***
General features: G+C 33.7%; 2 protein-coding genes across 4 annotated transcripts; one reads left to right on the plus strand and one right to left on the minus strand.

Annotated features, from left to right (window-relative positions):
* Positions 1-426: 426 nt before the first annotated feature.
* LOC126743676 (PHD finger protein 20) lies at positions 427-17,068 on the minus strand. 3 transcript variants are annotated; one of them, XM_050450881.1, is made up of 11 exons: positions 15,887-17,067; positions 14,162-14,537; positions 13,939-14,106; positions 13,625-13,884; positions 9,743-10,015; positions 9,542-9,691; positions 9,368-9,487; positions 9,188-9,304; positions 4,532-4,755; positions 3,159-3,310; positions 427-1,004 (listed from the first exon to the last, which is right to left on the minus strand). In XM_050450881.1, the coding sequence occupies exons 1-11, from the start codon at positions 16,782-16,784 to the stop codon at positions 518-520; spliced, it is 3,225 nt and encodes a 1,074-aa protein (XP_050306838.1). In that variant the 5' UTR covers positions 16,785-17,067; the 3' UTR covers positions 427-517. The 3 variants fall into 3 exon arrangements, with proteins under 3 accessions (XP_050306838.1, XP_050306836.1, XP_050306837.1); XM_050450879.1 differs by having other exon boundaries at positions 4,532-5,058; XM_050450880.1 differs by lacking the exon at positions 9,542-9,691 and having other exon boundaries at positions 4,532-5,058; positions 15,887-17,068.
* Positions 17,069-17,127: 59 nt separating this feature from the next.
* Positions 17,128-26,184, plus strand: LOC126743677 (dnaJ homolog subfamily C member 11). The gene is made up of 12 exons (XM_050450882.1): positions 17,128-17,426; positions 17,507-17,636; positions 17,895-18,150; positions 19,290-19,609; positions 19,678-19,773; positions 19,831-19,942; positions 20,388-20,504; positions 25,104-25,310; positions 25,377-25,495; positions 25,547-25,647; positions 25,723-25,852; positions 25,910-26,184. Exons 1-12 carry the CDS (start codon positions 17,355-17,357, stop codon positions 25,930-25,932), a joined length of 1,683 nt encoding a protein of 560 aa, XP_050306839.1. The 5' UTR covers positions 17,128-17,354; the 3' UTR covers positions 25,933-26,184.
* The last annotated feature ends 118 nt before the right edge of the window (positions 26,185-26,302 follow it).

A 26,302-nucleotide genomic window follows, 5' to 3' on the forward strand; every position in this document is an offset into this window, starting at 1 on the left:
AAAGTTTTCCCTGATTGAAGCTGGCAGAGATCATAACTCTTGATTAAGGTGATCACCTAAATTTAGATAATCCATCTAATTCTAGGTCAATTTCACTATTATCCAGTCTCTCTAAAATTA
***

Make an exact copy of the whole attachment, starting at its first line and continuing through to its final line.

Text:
General features: G+C 33.7%; 2 protein-coding genes across 4 annotated transcripts; one reads left to right on the plus strand and one right to left on the minus strand.

Annotated features, from left to right (window-relative positions):
* Positions 1-426: 426 nt before the first annotated feature.
* LOC126743676 (PHD finger protein 20) lies at positions 427-17,068 on the minus strand. 3 transcript variants are annotated; one of them, XM_050450881.1, is made up of 11 exons: positions 15,887-17,067; positions 14,162-14,537; positions 13,939-14,106; positions 13,625-13,884; positions 9,743-10,015; positions 9,542-9,691; positions 9,368-9,487; positions 9,188-9,304; positions 4,532-4,755; positions 3,159-3,310; positions 427-1,004 (listed from the first exon to the last, which is right to left on the minus strand). In XM_050450881.1, the coding sequence occupies exons 1-11, from the start codon at positions 16,782-16,784 to the stop codon at positions 518-520; spliced, it is 3,225 nt and encodes a 1,074-aa protein (XP_050306838.1). In that variant the 5' UTR covers positions 16,785-17,067; the 3' UTR covers positions 427-517. The 3 variants fall into 3 exon arrangements, with proteins under 3 accessions (XP_050306838.1, XP_050306836.1, XP_050306837.1); XM_050450879.1 differs by having other exon boundaries at positions 4,532-5,058; XM_050450880.1 differs by lacking the exon at positions 9,542-9,691 and having other exon boundaries at positions 4,532-5,058; positions 15,887-17,068.
* Positions 17,069-17,127: 59 nt separating this feature from the next.
* Positions 17,128-26,184, plus strand: LOC126743677 (dnaJ homolog subfamily C member 11). The gene is made up of 12 exons (XM_050450882.1): positions 17,128-17,426; positions 17,507-17,636; positions 17,895-18,150; positions 19,290-19,609; positions 19,678-19,773; positions 19,831-19,942; positions 20,388-20,504; positions 25,104-25,310; positions 25,377-25,495; positions 25,547-25,647; positions 25,723-25,852; positions 25,910-26,184. Exons 1-12 carry the CDS (start codon positions 17,355-17,357, stop codon positions 25,930-25,932), a joined length of 1,683 nt encoding a protein of 560 aa, XP_050306839.1. The 5' UTR covers positions 17,128-17,354; the 3' UTR covers positions 25,933-26,184.
* The last annotated feature ends 118 nt before the right edge of the window (positions 26,185-26,302 follow it).

A 26,302-nucleotide genomic window follows, 5' to 3' on the forward strand; every position in this document is an offset into this window, starting at 1 on the left:
AAAGTTTTCCCTGATTGAAGCTGGCAGAGATCATAACTCTTGATTAAGGTGATCACCTAAATTTAGATAATCCATCTAATTCTAGGTCAATTTCACTATTATCCAGTCTCTCTAAAATTA